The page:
Fraser 2014 Activism

Title Information


Author: Jennifer Fraser

Title: Claims-Making in Context

Subtitle: Forty Years of Canadian Feminist Activism on Violence Against Women

Thesis: Ph.D. Thesis, University of Ottawa

Year: 2014

Pages: x + 326pp.

Language: English

Keywords: 20th Century | Canadian History | Society: Women's Movement



Full Text


Link: Library and Archives Canada (Free Access)

Link: uO Research (Free Access)



Additional Information


Abstract:

»Feminist activism has a rich history in Canada, but mobilization on the issue of violence against women specifically gained considerable momentum during what is often referred to as the “second wave” of the feminist movement. Since this time, the Canadian provinces of Ontario and Quebec have seen a proliferation of both grassroots and public policy responses to intimate partner violence and sexual violence. This study is an effort to construct a feminist history of the activism that occurred between 1970 and 2010, as well as to make sense of feminist claims-making strategies using a social constructionist approach to social problems and to make sense of feminist activism as a social movement using social movement impact theory. In constructing a feminist history, documents from the Canadian Women’s Movement Archives were consulted and interviews with current and former feminist activists were conducted. The historical component of this study focuses on how feminist activists first recognized and responded to the problem of violence against women.
This analysis suggests that throughout the last forty years, feminist activists have engaged in a multi-pronged project of providing feminist services for victims of intimate partner and sexual violence, advocating for social and legal change as the “official” response to violence against women, and conducting their own research on the extent and nature of violence against women. Various strategies were used in this process, including forming partnerships and coalitions, but activists also faced challenges from within and outside the movement, including internal debates, struggles to fit in, and backlash from counter movements. The final chapter discusses how the history of feminist activism on violence against woman cannot easily fit into strict constructionist approach to understanding social problems and, as a social movement, is difficult to evaluate given the myriad goals, mechanisms for reaching those goals, and interpretations of success associated with the movement. Future research directions are also suggested, including looking at evidence of claims-making from other sources; bridging the gap, theoretically and pragmatically, between the “mainstream” feminist movement and other streams of women’s activism; and, more conceptual work on feminist movements and the separation between intimate partner and sexual violence.« (Source: Thesis)

Contents:

  Abstract (p. ii)
  Acknowledgements (p. iv)
  Abbreviations (p. vi)
  Chapter 1: Introduction (p. 1)
  Chapter 2: Understanding social problems, social movements, and feminism (p. 8)
    Social problems theory (p. 8)
    Social movements theory (p. 12)
    Social movement impact theory (p. 21)
      Feminist social movements in Canada (p. 26)
    Conclusion (p. 37)
  Chapter 3: Feminist activism on violence against women in Canada (p. 39)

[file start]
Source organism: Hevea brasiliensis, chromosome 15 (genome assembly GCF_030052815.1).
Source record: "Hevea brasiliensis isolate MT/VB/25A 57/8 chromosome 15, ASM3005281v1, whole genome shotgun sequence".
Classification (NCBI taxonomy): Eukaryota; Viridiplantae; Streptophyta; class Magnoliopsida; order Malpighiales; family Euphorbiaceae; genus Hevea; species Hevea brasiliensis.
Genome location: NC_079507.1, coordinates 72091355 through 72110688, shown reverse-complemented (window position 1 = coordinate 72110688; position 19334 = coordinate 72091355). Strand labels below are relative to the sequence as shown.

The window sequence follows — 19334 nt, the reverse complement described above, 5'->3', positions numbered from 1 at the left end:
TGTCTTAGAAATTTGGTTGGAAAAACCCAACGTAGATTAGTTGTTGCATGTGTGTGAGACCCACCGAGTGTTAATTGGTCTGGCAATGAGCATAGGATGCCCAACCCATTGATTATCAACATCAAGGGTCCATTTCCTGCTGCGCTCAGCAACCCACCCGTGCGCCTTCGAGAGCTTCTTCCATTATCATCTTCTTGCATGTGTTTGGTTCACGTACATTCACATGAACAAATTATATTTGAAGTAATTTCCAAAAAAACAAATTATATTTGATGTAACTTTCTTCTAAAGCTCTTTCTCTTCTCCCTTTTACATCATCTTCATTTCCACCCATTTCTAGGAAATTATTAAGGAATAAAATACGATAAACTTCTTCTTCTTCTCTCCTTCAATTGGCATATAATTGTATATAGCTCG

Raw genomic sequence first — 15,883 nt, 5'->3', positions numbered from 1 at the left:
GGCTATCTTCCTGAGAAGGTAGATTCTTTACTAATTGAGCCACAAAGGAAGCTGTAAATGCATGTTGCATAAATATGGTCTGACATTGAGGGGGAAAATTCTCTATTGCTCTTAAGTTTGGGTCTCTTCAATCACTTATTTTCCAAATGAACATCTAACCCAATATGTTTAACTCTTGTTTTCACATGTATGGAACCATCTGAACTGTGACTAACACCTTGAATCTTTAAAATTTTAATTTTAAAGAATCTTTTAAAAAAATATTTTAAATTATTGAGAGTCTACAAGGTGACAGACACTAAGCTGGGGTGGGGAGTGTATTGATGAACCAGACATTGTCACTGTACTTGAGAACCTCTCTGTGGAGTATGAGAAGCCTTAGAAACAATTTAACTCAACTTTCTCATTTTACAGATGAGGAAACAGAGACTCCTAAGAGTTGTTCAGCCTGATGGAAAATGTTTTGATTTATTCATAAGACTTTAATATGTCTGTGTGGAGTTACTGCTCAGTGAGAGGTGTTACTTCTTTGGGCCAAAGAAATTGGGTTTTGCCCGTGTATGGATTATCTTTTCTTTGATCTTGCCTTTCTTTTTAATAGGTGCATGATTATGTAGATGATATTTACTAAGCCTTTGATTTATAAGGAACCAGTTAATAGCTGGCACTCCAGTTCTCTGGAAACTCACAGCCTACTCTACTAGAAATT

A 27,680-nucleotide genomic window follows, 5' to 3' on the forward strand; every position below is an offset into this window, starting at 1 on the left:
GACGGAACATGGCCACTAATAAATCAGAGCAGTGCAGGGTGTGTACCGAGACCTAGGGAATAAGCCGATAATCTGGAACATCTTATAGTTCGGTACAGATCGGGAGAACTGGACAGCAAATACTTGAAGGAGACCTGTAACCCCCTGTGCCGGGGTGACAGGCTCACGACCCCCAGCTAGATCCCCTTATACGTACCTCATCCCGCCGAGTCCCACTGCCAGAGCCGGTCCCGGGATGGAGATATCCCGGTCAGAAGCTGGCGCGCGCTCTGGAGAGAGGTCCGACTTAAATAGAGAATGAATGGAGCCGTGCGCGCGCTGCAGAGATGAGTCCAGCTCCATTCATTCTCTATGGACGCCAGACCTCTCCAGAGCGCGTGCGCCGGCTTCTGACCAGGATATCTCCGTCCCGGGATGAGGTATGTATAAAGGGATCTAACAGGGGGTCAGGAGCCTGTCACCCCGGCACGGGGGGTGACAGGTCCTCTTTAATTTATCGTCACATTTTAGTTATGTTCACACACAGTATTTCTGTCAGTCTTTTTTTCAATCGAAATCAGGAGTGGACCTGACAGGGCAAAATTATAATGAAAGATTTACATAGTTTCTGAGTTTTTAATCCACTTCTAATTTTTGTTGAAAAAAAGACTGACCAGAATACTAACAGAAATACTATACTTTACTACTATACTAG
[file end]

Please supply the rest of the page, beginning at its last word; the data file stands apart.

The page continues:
Recognizing and defining a problem (p. 39)
    Responding to victims/survivors (p. 45)
    Measuring the extent of the problem (p. 49)
    Getting on the political agenda (p. 52)
      Framing the issue of wife battering as a crime (p. 52)
      The criminal justice response to domestic violence in Ontario (p. 58)
      Rape law reform (p. 63)
      Regroupements and the Government of Quebec (p. 78)
    Conclusion (p. 83)
  Chapter 4: Methodology (p. 85)
    Feminist History-Making (p. 85)
    Research Method (p. 88)
      Data Collection & Sample (p. 91)
      Archival Research (p. 92)
      Key Informant Interviews (p. 95)
    Data Analysis (p. 102)
    Situating the Research (p. 106)
    Limitations (p. 112)
    Conclusion (p. 116)
  Chapter 5: Feminist activists' voices – The claims-making process (p. 117)
    Recognizing wife battering as a social problem (p. 117)
    Recognizing rape as a social problem (p. 1299
    (Not) Making the links: Wife battering and rape (p. 138)
    Responding to the problem: Feminist service provision (p. 145)
      Rape crisis and sexual assault centres (p. 149)
      Shelters and transition homes (p. 152)
    Responding to a problem: Feminist advocacy (p. 155)
      Advocacy for funding (p. 162)
      Advocacy for recognition of feminist expertise (p. 167)
      Advocacy for state action (p. 178)
    Responding to a problem: Feminist research (p. 202)
    Conclusion (p. 207)
  Chapter 6: Feminist activists' voices – Making sense of the social movement (p. 210)
    Feminist activism: Then and now (p. 210)
    Social movements strategies and challenges (p. 214)
      Integrating service provision, advocacy, & research (p. 214)
      Partnerships, coalitions, and Regroupements (p. 217)
      Internal debates (p. 220)
      Recognizing Aboriginal women's activism (p. 240)
    Conclusion (p. 244)
  Chapter 7: Making sense of feminists' activism on violence against women in Canada (p. 246)
    Claims-making in context (p. 246)
    Assessing the impact of feminist activism (p. 256)
    Future directions, bridging gaps (p. 260)
    Conclusion (p. 263)
  References (p. 266)
  Legal Cases & Legislation Cited (p. 295)
  Appendix A: Timeline of key events regarding violence against women in Canada (p. 297)
  Appendix B: Feminist groups included in documentary analysis (p. 309)
  Appendix C: Interview guide (p. 318)
  Appendix D: Archival research indicator guide (p. 321)
  Appendix E: Archival research codebook (p. 323)
    Interview Data Codebook (p. 324)

Wikipedia: Feminism in Canada


Added: December 20, 2014 – Last updated: December 20, 2014